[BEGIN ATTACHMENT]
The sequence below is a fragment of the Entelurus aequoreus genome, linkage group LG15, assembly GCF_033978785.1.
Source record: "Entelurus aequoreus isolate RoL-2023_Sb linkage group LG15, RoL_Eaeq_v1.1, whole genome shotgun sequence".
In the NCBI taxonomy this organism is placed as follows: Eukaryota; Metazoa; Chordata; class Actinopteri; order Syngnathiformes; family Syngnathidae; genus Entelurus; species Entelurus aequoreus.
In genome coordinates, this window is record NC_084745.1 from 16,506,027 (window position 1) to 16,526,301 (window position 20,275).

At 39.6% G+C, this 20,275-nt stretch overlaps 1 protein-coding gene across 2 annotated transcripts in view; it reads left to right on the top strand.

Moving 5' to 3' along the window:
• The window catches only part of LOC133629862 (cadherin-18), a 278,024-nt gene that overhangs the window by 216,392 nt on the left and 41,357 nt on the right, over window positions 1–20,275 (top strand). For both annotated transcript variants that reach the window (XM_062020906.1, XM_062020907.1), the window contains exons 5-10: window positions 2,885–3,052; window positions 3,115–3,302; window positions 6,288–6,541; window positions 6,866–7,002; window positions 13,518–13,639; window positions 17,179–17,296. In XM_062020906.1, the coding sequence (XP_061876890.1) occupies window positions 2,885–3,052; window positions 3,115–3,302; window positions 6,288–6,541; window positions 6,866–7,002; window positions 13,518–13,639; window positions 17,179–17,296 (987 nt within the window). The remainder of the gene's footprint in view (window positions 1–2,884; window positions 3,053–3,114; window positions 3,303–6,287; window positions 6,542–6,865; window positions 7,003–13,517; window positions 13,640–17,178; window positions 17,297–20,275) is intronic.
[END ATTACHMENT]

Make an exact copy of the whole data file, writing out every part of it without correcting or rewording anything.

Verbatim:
The sequence below is a fragment of the Entelurus aequoreus genome, linkage group LG15, assembly GCF_033978785.1.
Source record: "Entelurus aequoreus isolate RoL-2023_Sb linkage group LG15, RoL_Eaeq_v1.1, whole genome shotgun sequence".
In the NCBI taxonomy this organism is placed as follows: Eukaryota; Metazoa; Chordata; class Actinopteri; order Syngnathiformes; family Syngnathidae; genus Entelurus; species Entelurus aequoreus.
In genome coordinates, this window is record NC_084745.1 from 16,506,027 (window position 1) to 16,526,301 (window position 20,275).

At 39.6% G+C, this 20,275-nt stretch overlaps 1 protein-coding gene across 2 annotated transcripts in view; it reads left to right on the top strand.

Moving 5' to 3' along the window:
• The window catches only part of LOC133629862 (cadherin-18), a 278,024-nt gene that overhangs the window by 216,392 nt on the left and 41,357 nt on the right, over window positions 1–20,275 (top strand). For both annotated transcript variants that reach the window (XM_062020906.1, XM_062020907.1), the window contains exons 5-10: window positions 2,885–3,052; window positions 3,115–3,302; window positions 6,288–6,541; window positions 6,866–7,002; window positions 13,518–13,639; window positions 17,179–17,296. In XM_062020906.1, the coding sequence (XP_061876890.1) occupies window positions 2,885–3,052; window positions 3,115–3,302; window positions 6,288–6,541; window positions 6,866–7,002; window positions 13,518–13,639; window positions 17,179–17,296 (987 nt within the window). The remainder of the gene's footprint in view (window positions 1–2,884; window positions 3,053–3,114; window positions 3,303–6,287; window positions 6,542–6,865; window positions 7,003–13,517; window positions 13,640–17,178; window positions 17,297–20,275) is intronic.